Ventura’s baseball rap sheet is rather lengthy for someone who only pitched parts of four seasons in the big leagues. Early in the 2015 season, Ventura found himself in a handful of benches-clearing incidents in quick succession. On April 12, he jawed with Trout, apparently misunderstanding the motivation behind Trout yelling, “Let’s go!” Though catcher Salvador Perez intervened, Trout’s teammate Albert Pujols ran in from second base and the benches cleared shortly thereafter. On the 18th, some drama between the Athletics and Royals continued. Ventura fired a 99 MPH fastball at Brett Lawrie, resulting in his immediate ejection from the game. More beanball wars ensued in the series finale the following day. Finally, on the 23rd, Ventura hit White Sox first baseman Jose Abreu with a 99 MPH fastball in the fourth inning. Ventura was not ejected… until after the completion of the seventh inning. Walking back to the dugout, Ventura barked at White Sox outfielder Adam Eaton and — you guessed it — the benches cleared. All told, Ventura was fined for his behavior with the Athletics and suspended seven games for the White Sox incident.

In August 2015, Ventura called Blue Jays outfielder Jose Bautista a “nobody” and accused him of stealing signs. He apologized shortly thereafter. Two months later, during his start in Game 6 of the ALCS against the Blue Jays, Ventura got into it with Jays first base coach Tim Leiper. Nothing happened beyond that, but apparently it was part of the Jays’ plan to try to put Ventura “on tilt.”

Most recently, in June this past season, Ventura hit Orioles third baseman Manny Machado with a pitch. Machado charged the mound and got in at least one punch before the players spilled out onto the field in a blob of royal blue and orange. Ventura was suspended for eight games.

Ventura was by no means a model of civility, but he was a product of baseball’s intransigent culture forcing players to assimilate or be ostracized. The old culture taught players to never show emotion. Hit a home run? Put your head down and circle the bases in a timely fashion or risk taking a fastball to the ribs. Players like Fernandez and Bautista — typically players from Latin countries — challenged those old cultural norms and are, as a result, the vanguard of the new culture. Ventura displayed aspects of each, the worst of the old culture and the best of the new. He was not a one-dimensional person; he was strikingly complex. At one moment willing to use a fastball as a weapon, the next stopping by some kids’ lemonade stand and giving out fist bumps. Baseball is made more entertaining and more interesting by its personalities and Ventura’s was a behemoth, for better or worse. His absence from the sport will be felt.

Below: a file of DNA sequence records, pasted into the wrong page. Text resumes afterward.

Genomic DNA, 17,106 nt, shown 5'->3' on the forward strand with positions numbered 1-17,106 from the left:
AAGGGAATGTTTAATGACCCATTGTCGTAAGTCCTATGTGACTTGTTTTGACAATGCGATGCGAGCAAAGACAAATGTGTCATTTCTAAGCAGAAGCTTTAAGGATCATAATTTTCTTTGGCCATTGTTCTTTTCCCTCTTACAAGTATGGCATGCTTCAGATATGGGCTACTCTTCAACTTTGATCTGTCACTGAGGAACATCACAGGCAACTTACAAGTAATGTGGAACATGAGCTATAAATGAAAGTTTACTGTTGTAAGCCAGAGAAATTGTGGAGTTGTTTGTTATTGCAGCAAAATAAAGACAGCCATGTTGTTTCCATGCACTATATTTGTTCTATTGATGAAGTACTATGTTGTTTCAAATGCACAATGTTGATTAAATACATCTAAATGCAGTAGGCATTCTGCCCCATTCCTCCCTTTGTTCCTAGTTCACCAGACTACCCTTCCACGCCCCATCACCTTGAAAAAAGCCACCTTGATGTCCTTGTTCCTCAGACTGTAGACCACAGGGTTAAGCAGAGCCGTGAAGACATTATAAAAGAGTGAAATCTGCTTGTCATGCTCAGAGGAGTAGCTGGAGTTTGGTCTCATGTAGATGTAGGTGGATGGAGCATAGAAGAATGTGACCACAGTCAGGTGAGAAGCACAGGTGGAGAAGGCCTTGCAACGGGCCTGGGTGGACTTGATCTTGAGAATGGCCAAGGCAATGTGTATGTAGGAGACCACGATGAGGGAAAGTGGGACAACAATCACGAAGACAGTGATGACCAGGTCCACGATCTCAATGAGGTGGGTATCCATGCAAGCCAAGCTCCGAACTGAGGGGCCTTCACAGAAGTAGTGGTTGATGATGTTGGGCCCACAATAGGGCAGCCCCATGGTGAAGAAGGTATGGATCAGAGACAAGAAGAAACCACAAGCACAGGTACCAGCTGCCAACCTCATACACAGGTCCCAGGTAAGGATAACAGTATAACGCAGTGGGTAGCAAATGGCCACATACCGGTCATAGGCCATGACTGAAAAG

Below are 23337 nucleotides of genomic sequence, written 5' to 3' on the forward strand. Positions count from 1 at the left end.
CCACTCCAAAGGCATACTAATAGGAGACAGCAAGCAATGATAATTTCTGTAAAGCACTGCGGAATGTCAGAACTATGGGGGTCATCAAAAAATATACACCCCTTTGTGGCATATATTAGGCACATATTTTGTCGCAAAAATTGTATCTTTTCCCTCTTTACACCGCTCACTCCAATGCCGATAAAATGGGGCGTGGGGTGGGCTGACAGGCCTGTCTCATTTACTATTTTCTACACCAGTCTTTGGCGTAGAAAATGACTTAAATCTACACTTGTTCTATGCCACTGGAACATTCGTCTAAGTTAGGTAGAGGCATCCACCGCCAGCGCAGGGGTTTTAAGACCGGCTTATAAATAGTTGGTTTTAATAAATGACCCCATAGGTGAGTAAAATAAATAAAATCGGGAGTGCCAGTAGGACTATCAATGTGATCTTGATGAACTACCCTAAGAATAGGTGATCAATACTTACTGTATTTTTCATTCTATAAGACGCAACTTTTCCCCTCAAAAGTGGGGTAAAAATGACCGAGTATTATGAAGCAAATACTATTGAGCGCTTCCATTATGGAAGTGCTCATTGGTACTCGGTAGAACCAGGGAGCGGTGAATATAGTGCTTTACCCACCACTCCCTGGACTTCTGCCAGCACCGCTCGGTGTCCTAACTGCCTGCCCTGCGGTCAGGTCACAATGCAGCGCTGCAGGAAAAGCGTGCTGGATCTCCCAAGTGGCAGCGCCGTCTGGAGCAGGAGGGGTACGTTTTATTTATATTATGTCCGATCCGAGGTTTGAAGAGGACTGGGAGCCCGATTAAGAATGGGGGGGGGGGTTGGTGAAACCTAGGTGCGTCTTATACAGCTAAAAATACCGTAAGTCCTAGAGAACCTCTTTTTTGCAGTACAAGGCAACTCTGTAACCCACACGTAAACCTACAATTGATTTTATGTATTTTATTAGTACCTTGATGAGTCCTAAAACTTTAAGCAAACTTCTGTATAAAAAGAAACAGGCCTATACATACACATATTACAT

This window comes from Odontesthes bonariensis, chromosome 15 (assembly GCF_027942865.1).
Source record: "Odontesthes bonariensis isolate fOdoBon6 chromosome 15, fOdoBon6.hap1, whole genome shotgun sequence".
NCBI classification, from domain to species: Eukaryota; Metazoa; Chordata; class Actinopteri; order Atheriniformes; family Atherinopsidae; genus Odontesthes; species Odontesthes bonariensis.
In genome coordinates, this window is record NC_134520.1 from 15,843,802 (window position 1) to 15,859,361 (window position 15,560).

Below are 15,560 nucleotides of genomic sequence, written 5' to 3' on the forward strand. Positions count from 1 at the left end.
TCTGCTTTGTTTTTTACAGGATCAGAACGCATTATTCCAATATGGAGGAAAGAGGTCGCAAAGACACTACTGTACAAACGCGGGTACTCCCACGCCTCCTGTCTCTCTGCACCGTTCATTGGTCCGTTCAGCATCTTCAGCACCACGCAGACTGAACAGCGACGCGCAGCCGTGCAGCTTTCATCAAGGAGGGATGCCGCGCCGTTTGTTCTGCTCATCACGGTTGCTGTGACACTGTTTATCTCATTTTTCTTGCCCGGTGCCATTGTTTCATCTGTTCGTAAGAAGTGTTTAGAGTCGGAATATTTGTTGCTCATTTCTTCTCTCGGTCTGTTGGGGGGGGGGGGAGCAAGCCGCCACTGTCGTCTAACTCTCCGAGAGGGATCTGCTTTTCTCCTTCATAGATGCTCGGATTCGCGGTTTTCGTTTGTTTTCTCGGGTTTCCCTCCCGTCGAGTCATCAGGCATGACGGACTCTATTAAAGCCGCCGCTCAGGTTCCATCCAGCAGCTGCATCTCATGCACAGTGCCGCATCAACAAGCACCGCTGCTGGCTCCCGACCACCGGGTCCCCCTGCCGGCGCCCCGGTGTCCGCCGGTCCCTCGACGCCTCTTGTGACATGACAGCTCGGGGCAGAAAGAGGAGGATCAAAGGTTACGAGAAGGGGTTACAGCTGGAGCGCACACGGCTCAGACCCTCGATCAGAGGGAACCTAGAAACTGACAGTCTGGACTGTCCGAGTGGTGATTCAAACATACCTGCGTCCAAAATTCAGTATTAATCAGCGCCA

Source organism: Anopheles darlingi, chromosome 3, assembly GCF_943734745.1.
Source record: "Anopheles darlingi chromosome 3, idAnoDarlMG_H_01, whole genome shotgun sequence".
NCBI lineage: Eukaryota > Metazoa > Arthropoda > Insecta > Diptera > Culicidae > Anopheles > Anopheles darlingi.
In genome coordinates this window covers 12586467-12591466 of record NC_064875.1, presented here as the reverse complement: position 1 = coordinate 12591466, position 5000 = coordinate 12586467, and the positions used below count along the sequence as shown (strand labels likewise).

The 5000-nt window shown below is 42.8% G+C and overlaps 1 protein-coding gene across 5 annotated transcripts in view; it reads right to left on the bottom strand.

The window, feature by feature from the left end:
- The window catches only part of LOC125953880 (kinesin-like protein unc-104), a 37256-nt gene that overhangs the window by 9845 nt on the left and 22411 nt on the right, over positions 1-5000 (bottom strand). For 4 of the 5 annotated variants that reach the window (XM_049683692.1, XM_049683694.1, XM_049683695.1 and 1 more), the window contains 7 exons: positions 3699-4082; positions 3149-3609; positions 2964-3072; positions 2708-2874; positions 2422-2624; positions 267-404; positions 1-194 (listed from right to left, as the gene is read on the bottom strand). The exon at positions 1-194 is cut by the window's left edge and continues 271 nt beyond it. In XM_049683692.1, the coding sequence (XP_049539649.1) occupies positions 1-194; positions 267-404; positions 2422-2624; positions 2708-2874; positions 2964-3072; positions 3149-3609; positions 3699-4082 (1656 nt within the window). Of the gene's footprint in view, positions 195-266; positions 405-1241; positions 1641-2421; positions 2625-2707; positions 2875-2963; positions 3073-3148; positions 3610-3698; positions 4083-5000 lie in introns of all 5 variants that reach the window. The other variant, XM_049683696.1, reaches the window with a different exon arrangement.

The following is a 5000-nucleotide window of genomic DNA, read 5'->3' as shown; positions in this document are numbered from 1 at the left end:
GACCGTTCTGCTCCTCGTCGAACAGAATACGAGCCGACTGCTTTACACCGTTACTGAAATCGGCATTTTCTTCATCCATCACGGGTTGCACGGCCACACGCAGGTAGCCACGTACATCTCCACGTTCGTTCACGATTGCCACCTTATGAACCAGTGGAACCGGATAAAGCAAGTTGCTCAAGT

MLB remembers Yordano Ventura and Andy Marte

BOSTON, MA - AUGUST 28:  Yordano Ventura #30 of the Kansas City Royals delivers in the first inning during a game against the Boston Red Sox on August 28, 2016 at Fenway Park in Boston, Massachusetts.  (Photo by Adam Glanzman/Getty Images)
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Following the tragic passing of 25-year-old Yordano Ventura and 33-year-old Andy Marte, both of whom were killed in separate car crashes on Sunday morning, players and executives from around Major League Baseball expressed an outpouring of grief and support for the players’ families and former teams.

Fans have gathered at Kauffman Stadium in memory of the former pitcher.